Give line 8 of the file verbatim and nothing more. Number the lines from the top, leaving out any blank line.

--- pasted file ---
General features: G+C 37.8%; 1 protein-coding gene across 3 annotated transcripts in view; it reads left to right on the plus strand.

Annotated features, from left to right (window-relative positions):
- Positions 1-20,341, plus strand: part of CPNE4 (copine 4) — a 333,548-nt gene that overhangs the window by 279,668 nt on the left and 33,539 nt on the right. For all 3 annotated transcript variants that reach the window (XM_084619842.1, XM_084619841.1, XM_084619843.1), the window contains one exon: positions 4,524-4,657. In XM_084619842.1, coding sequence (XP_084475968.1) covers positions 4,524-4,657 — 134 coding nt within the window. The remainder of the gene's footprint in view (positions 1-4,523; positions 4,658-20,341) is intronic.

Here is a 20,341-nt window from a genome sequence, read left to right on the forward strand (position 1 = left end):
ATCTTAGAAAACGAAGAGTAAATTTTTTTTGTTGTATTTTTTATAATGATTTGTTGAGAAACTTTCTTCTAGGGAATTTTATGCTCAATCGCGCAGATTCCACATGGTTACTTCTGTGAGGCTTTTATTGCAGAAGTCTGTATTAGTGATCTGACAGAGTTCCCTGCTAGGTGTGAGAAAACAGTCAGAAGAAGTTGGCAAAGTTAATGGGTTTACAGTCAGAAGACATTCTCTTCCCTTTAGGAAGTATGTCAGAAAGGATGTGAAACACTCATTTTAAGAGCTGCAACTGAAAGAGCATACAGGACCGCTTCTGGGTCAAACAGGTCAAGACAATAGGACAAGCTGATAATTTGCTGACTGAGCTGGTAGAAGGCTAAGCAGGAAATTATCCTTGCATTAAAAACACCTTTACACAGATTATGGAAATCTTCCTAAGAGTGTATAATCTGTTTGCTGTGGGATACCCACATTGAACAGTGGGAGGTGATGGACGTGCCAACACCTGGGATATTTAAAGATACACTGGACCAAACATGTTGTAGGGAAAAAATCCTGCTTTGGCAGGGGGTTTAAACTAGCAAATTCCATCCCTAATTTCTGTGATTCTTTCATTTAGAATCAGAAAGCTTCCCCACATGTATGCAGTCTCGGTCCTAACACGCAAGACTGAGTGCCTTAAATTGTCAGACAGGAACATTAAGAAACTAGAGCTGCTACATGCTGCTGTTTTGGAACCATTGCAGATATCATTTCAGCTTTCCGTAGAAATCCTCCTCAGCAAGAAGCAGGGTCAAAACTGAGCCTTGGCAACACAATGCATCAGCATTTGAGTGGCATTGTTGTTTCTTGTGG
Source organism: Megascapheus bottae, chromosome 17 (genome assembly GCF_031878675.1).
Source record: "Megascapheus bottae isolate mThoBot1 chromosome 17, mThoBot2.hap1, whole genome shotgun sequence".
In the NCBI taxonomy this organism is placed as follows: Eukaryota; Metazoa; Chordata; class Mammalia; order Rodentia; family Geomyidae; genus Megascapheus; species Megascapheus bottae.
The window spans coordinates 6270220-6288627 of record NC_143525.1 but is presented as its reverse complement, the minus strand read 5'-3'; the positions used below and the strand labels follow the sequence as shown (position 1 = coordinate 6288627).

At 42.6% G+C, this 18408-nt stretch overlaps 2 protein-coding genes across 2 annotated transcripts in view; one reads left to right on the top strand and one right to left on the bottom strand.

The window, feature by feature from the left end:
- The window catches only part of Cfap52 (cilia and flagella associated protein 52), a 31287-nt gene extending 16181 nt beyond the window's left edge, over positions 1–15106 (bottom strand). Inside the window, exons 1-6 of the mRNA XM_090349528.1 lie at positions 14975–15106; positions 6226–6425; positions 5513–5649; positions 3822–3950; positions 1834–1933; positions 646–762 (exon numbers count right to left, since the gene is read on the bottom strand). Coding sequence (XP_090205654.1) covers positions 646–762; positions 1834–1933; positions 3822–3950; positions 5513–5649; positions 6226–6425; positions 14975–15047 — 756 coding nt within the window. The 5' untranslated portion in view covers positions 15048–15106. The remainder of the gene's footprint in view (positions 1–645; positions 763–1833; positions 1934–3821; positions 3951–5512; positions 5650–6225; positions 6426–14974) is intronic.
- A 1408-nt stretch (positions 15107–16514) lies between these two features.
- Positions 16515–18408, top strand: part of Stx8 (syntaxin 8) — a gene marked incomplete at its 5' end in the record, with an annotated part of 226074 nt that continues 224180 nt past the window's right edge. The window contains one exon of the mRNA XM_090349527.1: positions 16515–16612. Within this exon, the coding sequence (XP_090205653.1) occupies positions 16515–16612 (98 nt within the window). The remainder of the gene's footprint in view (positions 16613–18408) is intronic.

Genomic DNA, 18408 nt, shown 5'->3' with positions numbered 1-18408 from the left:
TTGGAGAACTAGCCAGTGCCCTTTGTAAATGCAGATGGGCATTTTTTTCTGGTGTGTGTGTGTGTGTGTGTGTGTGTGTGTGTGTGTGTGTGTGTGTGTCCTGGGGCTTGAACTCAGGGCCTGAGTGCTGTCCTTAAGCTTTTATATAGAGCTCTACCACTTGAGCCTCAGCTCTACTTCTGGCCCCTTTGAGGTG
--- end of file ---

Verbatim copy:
In the NCBI taxonomy this organism is placed as follows: Eukaryota; Metazoa; Chordata; class Mammalia; order Rodentia; family Geomyidae; genus Megascapheus; species Megascapheus bottae.